Paia’s aim is to is to contribute to the existing research and literature about the use of te reo Māori within the context of whānau. Her research includes analysing whānau narratives to examine the historical intergenerational transmission of te reo Māori and will highlight critical moments within these narratives to explore the factors which affected language transmission within her whānau. The key themes emerging from these accounts will inform future language pathways for her whānau, and may also be used to generate recommendations to offer other whānau who may be seeking to reclaim their language.
The University of Otago Research Grant will help fund travel to the North Island to undertake hui and kōrero with participants, and will also fund a research assistant to undertake transcription work.
Paia expects that she will publish at least two journal articles from her research project, and she will one conference presentation. Another expected output of this research project is a hui with her participants where she will disseminate her findings and discuss ways to move forward with future research and support for whānau wanting to reclaim their language.
Telesia Kalavite’s research project explores “The implications of changing cultural practices in Tongan wedding celebrations in New Zealand”, and how these changes impact on Tongan people’s lives in New Zealand. This project has national and international significance in understanding the development of Tongan culture and identity in the diaspora as well as the myriad cultural, social, economic, political and environmental impacts that are encompassed in Tongan wedding celebrations. It will identify and map out traditional cultural practices in Tongan weddings over time and space. This will provide a context in which to explore contemporary factors affecting Tongan wedding practices in Aotearoa.
Telesia sees this as a pilot study for a larger project in the future on how Tongan celebrations impact on Tongan people’s socio-cultural and economic development in Aotearoa New Zealand. She says “I am a Tongan researcher, and it is very important that to get this kind of research righ; there should be people with clear expertise and connection to it, like myself.”
Karyn Paringatai is collaborating with Marcelle Wharerau, formerly a Te Tumu student and staff member who is now an academic based at the Tauranga campus of Te Pua Wānanga ki te Ao – Faculty of Māori and Indigenous Studies, University of Waikato. Their project is titled “Te Aho Tāngaengae: Māmā, Wahine, Māori, Academic”. Socio-economic stability through intergenerational mobility is a priority of whānau Māori; ensuring that future generations have full access to a range of resources that enhances intergenerational whānau wellbeing. Income, education and occupation feature predominantly in intergenerational mobility studies as primary indicators of social and economic status. However, this focus is too narrow and neglects the importance of also embedding cultural stability and responsibility. Whilst socio-economic stability and upward mobility is a priority of Māori, equally important is the intergenerational transmission of te reo Māori and tikanga Māori.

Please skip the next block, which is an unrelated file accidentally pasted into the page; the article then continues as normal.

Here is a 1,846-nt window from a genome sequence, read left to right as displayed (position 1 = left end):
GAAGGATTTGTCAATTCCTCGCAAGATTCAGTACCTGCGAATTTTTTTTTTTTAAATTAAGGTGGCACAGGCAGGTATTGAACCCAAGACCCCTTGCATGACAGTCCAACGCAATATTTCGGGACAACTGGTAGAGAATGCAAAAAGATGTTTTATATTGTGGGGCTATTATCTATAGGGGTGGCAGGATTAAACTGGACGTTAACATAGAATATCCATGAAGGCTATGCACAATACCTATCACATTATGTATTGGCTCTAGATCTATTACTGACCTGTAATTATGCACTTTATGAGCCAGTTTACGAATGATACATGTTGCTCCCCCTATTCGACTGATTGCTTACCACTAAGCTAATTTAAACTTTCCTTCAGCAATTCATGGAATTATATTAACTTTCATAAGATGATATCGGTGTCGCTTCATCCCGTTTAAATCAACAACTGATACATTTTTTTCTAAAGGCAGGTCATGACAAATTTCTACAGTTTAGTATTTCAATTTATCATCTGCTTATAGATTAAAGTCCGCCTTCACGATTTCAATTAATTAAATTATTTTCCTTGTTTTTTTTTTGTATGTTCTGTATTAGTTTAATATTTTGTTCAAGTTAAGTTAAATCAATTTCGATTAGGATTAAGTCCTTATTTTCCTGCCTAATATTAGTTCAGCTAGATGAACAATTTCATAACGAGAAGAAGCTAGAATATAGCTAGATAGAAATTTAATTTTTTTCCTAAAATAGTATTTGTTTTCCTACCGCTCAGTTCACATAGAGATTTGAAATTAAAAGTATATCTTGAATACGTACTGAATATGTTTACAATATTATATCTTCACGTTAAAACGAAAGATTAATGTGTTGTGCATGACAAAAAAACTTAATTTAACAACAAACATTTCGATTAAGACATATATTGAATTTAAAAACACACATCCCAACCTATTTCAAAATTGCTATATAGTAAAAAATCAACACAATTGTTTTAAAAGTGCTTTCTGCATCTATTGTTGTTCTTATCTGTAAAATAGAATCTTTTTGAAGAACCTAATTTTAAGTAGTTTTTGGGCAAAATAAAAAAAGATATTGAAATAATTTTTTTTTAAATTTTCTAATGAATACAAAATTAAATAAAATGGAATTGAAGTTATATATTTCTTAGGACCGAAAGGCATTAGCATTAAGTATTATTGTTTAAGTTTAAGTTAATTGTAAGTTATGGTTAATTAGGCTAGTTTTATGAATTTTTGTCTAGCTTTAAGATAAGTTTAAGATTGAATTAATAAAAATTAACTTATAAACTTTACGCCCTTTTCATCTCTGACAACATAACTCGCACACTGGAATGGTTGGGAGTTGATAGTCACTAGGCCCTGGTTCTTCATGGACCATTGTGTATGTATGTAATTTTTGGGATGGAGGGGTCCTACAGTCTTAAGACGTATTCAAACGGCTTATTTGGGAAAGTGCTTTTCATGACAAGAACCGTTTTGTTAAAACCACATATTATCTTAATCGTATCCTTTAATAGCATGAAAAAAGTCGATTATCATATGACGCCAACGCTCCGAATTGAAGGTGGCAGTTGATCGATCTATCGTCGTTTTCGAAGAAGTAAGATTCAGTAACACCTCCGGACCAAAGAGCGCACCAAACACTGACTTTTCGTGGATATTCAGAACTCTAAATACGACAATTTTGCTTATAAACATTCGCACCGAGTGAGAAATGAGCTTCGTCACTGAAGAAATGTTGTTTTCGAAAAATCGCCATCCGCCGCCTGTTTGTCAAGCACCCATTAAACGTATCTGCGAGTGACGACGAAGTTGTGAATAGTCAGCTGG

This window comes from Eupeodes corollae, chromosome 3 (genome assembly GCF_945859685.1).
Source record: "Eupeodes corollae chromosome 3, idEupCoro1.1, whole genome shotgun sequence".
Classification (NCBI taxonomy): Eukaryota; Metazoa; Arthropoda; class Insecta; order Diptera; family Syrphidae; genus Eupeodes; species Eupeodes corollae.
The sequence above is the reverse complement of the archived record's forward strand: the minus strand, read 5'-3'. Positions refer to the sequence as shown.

Colonisation has had profound negative effects on all aspects of te ao Māori, including maintaining intergenerational responsibilities for protecting and enhancing the mana of whānau, hapū and iwi. In this unique research, Karyn and Marcelle aim to show how the reestablishment of this intergenerational responsibility to contribute to the decolonisation of te ao Māori must be a deliberate priority and why it is of urgency to do so.
Te Aho Tāngaengae gives voice to the narratives of wāhine Māori academics who are first in family to complete higher education/university and the mechanisms they employ in the intergenerational transmission of cultural capital. Increasing the capacity, and linguistic and cultural capabilities of Māori across generations who can tangibly contribute to improving the social, economic and political wellbeing of te ao Māori must be a priority. This research is important to reveal new insights into the methods used that have the potential to accelerate transformative change within whānau for generations to come.
An “op-ed” from Lachy Paterson has just appeared in Newsroom, asking why New Zealand still lets fireworks off for Guy Fawkes Day, when there are far more relevant historical events from Aotearoa that we could be remembering, such as on the 5th of November when the infamous invasion of Parihaka occurred. Click here to read the article.
This Saturday (20 August) is graduation day. It is always wonderful when Te Tumu students graduate, but especially postgraduate students. Completing an Honours, Masters, or Doctoral degree requires a huge amount of determination, because it encompasses a significant piece of self-directed research. A dissertation or thesis is not easy task. He mihi tēnei hei whakahōnore i ngā tāngata kua whakaoti i taua haerenga.
“He Kohinga Kōrero: A Selected Group of Māori Musicians and Performers’ Experiences of
the 1960s Through the Māori Showband Movement,” is grounded in Māori Studies but
informed by previous research in Ethnomusicology. The written component of this thesis is
partnered with my nominated creative component Tutuku. Tutuku is a digital archive created alongside “He Kohinga Kōrero,” which uses the research gained as informed commentary within the digital archive.
This thesis creates a new understanding of the Māori Showband identity and success.
Scholarly research surrounding this popular musical movement is sparse. The first part of this thesis investigates the cultural and social climate for Māori before 1960 that lead to the
opportunities and emergence of this musical movement. Chapter one introduces the digital archive and discusses the barriers to accessing stories and knowledge. It also lays down the ground work of the research methods used and the importance of kaupapa Māori research methodologies.
Professor Michael Reilly will be presenting a seminar, Emotions in Te Moana Nui a Kiwa, at 4pm, on Wednesday 6 July. Please click on the poster below for more details.
This will be by zoom:
Meeting ID: 993 5182 2516; Passcode: Yf4g5N
Please feel free to forward to anyone who might be interested.